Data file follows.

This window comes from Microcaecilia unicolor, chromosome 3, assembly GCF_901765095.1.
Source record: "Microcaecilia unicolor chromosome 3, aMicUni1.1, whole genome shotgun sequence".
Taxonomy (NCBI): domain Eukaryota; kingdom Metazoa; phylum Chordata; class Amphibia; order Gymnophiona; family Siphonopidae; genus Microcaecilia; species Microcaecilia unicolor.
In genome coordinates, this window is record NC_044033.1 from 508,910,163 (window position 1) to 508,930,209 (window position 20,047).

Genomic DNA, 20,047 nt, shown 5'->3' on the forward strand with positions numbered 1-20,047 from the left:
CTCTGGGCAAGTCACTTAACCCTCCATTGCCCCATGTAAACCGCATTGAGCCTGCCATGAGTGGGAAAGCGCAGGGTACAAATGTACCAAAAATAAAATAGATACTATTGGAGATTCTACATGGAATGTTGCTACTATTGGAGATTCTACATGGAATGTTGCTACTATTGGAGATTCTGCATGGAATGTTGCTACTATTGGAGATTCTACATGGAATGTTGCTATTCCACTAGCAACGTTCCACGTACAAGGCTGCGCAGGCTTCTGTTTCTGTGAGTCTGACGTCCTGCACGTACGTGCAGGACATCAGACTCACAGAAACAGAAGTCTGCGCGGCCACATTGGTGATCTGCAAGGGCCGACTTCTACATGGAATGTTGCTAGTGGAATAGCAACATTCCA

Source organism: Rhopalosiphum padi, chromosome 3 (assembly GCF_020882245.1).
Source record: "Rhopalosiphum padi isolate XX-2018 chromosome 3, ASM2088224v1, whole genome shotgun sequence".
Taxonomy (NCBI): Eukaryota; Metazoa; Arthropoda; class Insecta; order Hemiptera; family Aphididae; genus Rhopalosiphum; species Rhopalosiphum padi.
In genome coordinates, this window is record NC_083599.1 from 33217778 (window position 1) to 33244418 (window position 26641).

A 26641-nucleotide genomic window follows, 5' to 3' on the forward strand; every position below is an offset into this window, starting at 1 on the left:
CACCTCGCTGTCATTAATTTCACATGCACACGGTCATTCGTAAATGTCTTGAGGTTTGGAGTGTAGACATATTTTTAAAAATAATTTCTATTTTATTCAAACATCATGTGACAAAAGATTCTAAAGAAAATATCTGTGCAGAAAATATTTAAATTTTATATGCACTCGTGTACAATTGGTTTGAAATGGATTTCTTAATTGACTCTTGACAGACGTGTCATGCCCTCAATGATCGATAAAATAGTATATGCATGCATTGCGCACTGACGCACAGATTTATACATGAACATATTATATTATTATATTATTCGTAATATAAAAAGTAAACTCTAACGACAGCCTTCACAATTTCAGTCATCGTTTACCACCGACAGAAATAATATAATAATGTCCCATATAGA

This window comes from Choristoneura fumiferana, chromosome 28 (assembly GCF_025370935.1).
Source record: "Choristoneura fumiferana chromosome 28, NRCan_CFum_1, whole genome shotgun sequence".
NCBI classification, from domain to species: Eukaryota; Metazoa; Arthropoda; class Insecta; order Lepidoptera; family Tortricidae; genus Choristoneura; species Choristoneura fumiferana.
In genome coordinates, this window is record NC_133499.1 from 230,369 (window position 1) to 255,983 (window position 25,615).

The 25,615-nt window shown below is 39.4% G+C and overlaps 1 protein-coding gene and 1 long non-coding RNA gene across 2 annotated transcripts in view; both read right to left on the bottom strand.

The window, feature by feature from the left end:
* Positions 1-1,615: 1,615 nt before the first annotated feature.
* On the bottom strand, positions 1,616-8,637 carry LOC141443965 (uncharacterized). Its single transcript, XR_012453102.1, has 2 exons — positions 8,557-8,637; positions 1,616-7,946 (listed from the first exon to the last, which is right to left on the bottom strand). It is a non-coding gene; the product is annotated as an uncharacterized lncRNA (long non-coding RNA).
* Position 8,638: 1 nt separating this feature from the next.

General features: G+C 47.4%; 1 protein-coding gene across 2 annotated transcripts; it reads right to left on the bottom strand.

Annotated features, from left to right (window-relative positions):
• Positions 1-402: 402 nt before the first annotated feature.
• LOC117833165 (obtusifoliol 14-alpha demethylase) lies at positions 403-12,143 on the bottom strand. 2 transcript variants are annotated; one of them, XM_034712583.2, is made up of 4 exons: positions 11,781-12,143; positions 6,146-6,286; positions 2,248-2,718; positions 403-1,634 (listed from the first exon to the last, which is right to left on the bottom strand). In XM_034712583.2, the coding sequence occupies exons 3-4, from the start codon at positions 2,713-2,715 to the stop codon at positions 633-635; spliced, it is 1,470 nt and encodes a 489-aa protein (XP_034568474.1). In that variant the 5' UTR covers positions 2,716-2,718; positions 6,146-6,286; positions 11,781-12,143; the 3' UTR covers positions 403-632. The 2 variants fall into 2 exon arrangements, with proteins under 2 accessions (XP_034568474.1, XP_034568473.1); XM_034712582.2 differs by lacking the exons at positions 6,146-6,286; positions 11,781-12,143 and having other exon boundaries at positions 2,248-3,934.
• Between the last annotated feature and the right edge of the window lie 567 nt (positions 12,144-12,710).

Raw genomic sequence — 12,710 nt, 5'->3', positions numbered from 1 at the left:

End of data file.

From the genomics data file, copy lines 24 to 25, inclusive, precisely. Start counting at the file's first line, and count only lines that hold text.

• Positions 1-402: 402 nt before the first annotated feature.
• LOC117833165 (obtusifoliol 14-alpha demethylase) lies at positions 403-12,143 on the bottom strand. 2 transcript variants are annotated; one of them, XM_034712583.2, is made up of 4 exons: positions 11,781-12,143; positions 6,146-6,286; positions 2,248-2,718; positions 403-1,634 (listed from the first exon to the last, which is right to left on the bottom strand). In XM_034712583.2, the coding sequence occupies exons 3-4, from the start codon at positions 2,713-2,715 to the stop codon at positions 633-635; spliced, it is 1,470 nt and encodes a 489-aa protein (XP_034568474.1). In that variant the 5' UTR covers positions 2,716-2,718; positions 6,146-6,286; positions 11,781-12,143; the 3' UTR covers positions 403-632. The 2 variants fall into 2 exon arrangements, with proteins under 2 accessions (XP_034568474.1, XP_034568473.1); XM_034712582.2 differs by lacking the exons at positions 6,146-6,286; positions 11,781-12,143 and having other exon boundaries at positions 2,248-3,934.